Alex didn’t say much during this whole ordeal. I don’t know if it was because he didn’t care about what my father said, or if he was just ready to leave. I hoped it wasn’t the latter. I wanted him to stay with me. Sometimes I felt our relationship was too fragile, especially when the issue of race came up. He would say he had feelings for me, but whenever we were around his friends, he’d treat me like more of a servant than a girlfriend. I figured that was because he was getting used to the idea of commitment as well.

After strained conversations, my parents decided to go out for dinner.  I spread out a blanket on the ground next to the trunk of the tree and lay in his arms, telling him about my carefree childhood. I pointed to the faded heart with Oscar and my initials. Alex asked if I had loved him. I thought it was more infatuation with his bad-boy demeanor than anything else, if not just a crush. Alex then wanted to know if Oscar and I had made love. I told him we didn’t, but that Oscar was my first kiss.

I think Alex was jealous, but when I told him I was still a virgin, he smiled real sweet and kissed me gently. He asked me if I loved him and I told him that he was my first love. Alex laid me on my back and ran his finger down my cheek, telling me that he loved me too and always would.

The stars were shining when I made love for the first time.


At twenty-five, I stood up the makeshift aisle that led me to my future. My father refused to give me away to a white man and decided to sit in his study while the ceremony went on in his own backyard. As I walked down the aisle, I looked around at family and friends. My mother stood smiling in the front row and I gave her a hug before facing Alex. He offered his hand to me, and without hesitation, I let him lead me to the altar.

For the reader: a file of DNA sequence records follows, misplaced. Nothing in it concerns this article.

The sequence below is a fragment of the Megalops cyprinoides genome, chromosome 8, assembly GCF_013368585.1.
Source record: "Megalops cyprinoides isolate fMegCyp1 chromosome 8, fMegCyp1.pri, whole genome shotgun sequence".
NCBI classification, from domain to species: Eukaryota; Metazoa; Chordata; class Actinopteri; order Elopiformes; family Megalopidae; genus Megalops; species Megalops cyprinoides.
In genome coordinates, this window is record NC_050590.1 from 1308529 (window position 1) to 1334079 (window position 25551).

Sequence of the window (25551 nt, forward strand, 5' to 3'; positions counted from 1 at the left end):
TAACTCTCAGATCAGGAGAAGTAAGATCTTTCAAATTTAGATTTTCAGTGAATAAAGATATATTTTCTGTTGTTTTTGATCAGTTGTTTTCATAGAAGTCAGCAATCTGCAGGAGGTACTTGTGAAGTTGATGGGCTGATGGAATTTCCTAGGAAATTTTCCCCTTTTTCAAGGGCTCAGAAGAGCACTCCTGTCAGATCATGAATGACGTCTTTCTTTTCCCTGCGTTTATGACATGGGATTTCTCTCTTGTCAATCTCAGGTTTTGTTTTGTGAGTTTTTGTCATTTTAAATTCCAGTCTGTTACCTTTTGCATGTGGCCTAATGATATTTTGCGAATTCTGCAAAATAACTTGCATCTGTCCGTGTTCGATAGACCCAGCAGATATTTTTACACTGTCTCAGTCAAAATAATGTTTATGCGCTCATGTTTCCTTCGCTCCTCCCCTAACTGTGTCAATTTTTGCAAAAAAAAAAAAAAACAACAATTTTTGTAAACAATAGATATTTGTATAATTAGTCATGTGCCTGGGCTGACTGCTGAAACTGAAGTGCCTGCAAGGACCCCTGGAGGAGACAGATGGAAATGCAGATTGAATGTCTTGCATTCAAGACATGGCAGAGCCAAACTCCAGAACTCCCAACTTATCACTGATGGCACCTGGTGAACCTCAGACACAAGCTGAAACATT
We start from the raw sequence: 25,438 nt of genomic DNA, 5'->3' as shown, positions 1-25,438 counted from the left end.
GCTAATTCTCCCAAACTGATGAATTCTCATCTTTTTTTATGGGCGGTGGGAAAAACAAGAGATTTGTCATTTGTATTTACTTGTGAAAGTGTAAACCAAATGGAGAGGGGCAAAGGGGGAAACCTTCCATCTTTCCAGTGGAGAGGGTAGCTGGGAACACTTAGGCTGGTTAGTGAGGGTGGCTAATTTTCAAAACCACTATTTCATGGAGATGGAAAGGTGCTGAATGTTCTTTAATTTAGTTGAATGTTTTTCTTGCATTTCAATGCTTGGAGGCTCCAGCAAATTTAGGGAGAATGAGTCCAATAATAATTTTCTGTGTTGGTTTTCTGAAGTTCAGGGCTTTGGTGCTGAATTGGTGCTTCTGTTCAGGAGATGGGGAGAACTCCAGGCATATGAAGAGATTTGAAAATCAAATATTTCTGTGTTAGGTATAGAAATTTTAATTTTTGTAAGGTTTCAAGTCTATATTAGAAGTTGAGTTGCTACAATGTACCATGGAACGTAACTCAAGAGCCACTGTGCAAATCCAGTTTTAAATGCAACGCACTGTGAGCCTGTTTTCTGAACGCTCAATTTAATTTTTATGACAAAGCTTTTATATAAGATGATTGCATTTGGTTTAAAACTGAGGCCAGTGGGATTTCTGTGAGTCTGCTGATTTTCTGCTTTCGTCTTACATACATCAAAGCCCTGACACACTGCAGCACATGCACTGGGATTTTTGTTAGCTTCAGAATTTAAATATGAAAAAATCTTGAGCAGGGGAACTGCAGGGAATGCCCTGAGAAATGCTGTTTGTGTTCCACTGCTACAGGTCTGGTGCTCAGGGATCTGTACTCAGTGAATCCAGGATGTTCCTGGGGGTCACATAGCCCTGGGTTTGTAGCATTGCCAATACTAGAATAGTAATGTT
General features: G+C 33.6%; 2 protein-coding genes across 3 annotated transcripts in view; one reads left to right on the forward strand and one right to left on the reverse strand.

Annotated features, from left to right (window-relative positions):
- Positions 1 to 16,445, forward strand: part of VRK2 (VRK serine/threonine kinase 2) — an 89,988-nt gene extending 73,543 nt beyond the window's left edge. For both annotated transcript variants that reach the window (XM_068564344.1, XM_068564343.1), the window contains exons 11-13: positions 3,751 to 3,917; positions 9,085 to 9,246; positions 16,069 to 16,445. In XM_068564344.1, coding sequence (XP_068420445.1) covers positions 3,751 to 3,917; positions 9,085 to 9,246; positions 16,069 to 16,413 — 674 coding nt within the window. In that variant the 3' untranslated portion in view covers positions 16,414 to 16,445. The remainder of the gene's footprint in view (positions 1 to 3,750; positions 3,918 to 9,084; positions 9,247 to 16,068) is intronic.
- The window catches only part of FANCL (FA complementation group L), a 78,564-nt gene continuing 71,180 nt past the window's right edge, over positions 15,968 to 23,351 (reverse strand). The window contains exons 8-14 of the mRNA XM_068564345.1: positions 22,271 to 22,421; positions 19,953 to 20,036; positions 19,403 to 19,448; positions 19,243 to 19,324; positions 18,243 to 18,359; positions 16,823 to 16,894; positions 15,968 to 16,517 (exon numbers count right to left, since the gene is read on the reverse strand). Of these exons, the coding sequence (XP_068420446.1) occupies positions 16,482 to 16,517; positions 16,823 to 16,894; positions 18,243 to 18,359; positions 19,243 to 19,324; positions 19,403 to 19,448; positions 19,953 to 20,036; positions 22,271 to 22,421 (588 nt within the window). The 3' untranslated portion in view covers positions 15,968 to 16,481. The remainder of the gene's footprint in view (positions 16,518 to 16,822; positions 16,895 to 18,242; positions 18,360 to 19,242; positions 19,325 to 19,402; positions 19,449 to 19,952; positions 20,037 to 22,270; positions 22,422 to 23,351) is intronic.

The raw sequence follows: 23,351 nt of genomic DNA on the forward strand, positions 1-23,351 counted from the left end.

Alex and I stood under the tree on our wedding day. We shared a special smile as the minister spoke words of God as we stood on the place where our bodies were once entwined with sweaty, awkward, blissful, pre-marital sex. Alex slipped the ring over my finger and pressed his lips softly to mine.

A part of me wishes I could have spent my honeymoon locked in his arms under that tree.


At twenty-eight I sat under the tree as a broken woman. My hands clenched my empty womb in disgust. I fought for nine hours to deliver a child that wouldn’t breathe. I ran my hand along the root I was sitting on, thinking about how my son would never climb this tree. Alex drove out to see me there. He kissed my cheek and ran his hands through my hair. He mumbled something about loving me and trying again. I cried in his arms.

We’d tried for months to conceive. After many doctors, pills, and prayers, I’d finally gotten pregnant. Alex had grown up verbally and physically abused by his father, so he prayed for a son to love like he was never loved. Alex wanted to go fishing and camping and do all the things that he was never able to do when he was growing up. When we found out that I was having a boy, Alex hugged me and thanked me for being such an amazing woman…like I had something to do with the gender of the child.

The pregnancy was flawless. I didn’t have any issues with my child. Every time I went in for a check-up, the nurses would gush over how strong and healthy our baby was going to be. But when the time came for little Gabriel to be born, he just wasn’t strong enough. Alex tried to get me to come home, but I couldn’t look him in the eye.